EDA's Arnould: "Pooling and Sharing" Vital in Lean Times
At a time when the European Union and the United States are both facing moderate to severe austerity in the years ahead, it's more important than ever to do more with less.
Claude-France Arnould, chief executive of the European Defense Agency (EDA), told the European Institute's Transatlantic Roundtable on Defense and Security Affairs that the effects of the financial crisis in most EU nations has begun to hit "full force," and the defense ministries of many EU members are experiencing cuts of between 15 and 25 percent in some cases.
Arnould, who is in the midst of a weeklong visit to Washington to consult with officials from the departments of Defense, State and Commerce, told a luncheon at the Cosmos Club in Washington that "the military priorities of the European Union are mirrored in those of NATO."
EDA's top priority, Arnould says, is helping EU member states in the area of "pooling and sharing," the ability of the military to work jointly, sharing key resources like supplies and logistics. Such pooling and sharing, she adds, is more important than ever at a time when monetary resources for weapons systems are becoming scarce.
She spoke in advance of informal talks among EU defense ministers later this week in Poland, and added that pooling and sharing will also be a key topic at a more formal meeting of defense officials at the end of November.
Arnould sees her agency's role as that of a "facilitator," attempting to help the EU define the agenda and priorities for pooling and sharing.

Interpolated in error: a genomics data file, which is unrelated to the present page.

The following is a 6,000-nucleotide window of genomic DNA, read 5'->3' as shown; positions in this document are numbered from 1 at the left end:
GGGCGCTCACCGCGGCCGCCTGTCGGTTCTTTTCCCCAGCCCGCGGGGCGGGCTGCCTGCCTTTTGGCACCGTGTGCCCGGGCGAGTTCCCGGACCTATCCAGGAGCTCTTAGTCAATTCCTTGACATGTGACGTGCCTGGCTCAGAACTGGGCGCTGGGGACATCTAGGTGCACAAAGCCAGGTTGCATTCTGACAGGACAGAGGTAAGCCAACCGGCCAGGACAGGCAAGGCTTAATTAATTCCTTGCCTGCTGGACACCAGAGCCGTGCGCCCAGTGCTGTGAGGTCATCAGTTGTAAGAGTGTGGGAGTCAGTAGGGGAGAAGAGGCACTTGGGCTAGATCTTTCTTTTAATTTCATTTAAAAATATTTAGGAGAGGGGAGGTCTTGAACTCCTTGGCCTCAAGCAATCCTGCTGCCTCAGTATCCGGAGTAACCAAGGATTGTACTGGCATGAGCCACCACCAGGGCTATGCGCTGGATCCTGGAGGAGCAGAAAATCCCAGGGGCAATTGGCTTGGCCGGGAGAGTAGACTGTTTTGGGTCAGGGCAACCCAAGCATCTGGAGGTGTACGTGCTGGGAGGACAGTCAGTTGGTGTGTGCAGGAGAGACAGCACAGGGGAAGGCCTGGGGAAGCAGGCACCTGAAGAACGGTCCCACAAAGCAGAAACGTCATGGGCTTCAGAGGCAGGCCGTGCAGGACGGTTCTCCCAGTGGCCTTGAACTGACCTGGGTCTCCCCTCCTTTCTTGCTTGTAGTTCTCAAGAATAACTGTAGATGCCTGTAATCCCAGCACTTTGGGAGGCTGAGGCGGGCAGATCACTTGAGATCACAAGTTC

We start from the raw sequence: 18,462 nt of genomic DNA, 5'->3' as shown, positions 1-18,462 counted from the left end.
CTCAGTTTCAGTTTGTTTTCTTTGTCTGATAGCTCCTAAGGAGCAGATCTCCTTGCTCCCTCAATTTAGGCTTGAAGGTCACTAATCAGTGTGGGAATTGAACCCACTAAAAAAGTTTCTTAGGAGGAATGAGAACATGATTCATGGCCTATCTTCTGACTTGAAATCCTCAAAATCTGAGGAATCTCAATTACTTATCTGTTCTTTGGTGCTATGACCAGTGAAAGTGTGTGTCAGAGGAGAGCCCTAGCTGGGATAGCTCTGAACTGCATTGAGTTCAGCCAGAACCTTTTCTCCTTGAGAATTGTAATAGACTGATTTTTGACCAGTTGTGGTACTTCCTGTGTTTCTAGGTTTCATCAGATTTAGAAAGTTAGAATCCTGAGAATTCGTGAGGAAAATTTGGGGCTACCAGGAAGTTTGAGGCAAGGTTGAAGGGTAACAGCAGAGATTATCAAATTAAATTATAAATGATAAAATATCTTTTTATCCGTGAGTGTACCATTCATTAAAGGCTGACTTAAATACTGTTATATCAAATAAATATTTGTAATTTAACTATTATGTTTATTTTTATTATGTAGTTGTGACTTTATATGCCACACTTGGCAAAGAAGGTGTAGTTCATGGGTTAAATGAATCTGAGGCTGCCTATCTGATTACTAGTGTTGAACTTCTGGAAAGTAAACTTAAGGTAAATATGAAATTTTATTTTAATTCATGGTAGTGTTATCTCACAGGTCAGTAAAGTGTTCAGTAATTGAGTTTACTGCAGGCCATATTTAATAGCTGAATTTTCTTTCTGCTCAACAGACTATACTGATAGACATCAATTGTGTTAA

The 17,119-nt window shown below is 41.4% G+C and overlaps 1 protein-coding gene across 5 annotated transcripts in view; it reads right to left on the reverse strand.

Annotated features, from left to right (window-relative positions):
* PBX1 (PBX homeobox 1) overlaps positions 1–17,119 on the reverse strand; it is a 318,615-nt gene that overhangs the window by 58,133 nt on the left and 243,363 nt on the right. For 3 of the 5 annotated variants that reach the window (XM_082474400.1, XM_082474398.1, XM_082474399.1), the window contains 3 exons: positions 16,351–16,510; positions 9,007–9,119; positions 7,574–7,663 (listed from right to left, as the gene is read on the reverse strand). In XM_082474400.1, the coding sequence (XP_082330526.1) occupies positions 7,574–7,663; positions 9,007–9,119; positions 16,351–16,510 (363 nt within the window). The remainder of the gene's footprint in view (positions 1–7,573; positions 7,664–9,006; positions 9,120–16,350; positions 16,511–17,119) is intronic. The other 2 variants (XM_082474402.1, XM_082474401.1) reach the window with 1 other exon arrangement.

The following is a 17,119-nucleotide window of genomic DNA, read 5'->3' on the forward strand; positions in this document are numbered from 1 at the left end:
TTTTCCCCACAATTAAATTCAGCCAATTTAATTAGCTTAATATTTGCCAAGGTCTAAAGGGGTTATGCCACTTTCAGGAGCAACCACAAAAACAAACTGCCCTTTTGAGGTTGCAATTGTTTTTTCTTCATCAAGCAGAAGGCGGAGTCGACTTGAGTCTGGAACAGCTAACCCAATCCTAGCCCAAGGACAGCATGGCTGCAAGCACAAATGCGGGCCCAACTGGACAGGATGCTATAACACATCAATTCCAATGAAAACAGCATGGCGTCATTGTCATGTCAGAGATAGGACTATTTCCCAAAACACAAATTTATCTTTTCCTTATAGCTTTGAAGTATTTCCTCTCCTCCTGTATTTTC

As an example of the kind of collaborative work her agency does, she points to a new forensic laboratory that the EDA recently built in Spain to perform investigations of improvised explosive devices, which injure and kill more coalition troops in Iraq and Afghanistan than any other weapon. The lab, she says, is a "good example of the capability within EDA."
In addition, Arnould says her agency has helped coordinate a training program for helicopter crews, which fly choppers provided by NATO. So far, she says the EDA program has trained 150 crews, of which half are currently deployed to Afghanistan.
Arnould also reports EDA is working in areas that include space, satellites and cyberdefense, stressing the need to continue to coordinate with NATO on efforts to protect IT infrastructure.
She says that in general, one of the most important lessons learned of pooling and sharing, no matter what the venue, is for EU forces to always be aware of whether a military capability is available when it is needed. For example, she says it's important that the European Air Transport Command always be prepared with information on what aircraft it has available to support military missions.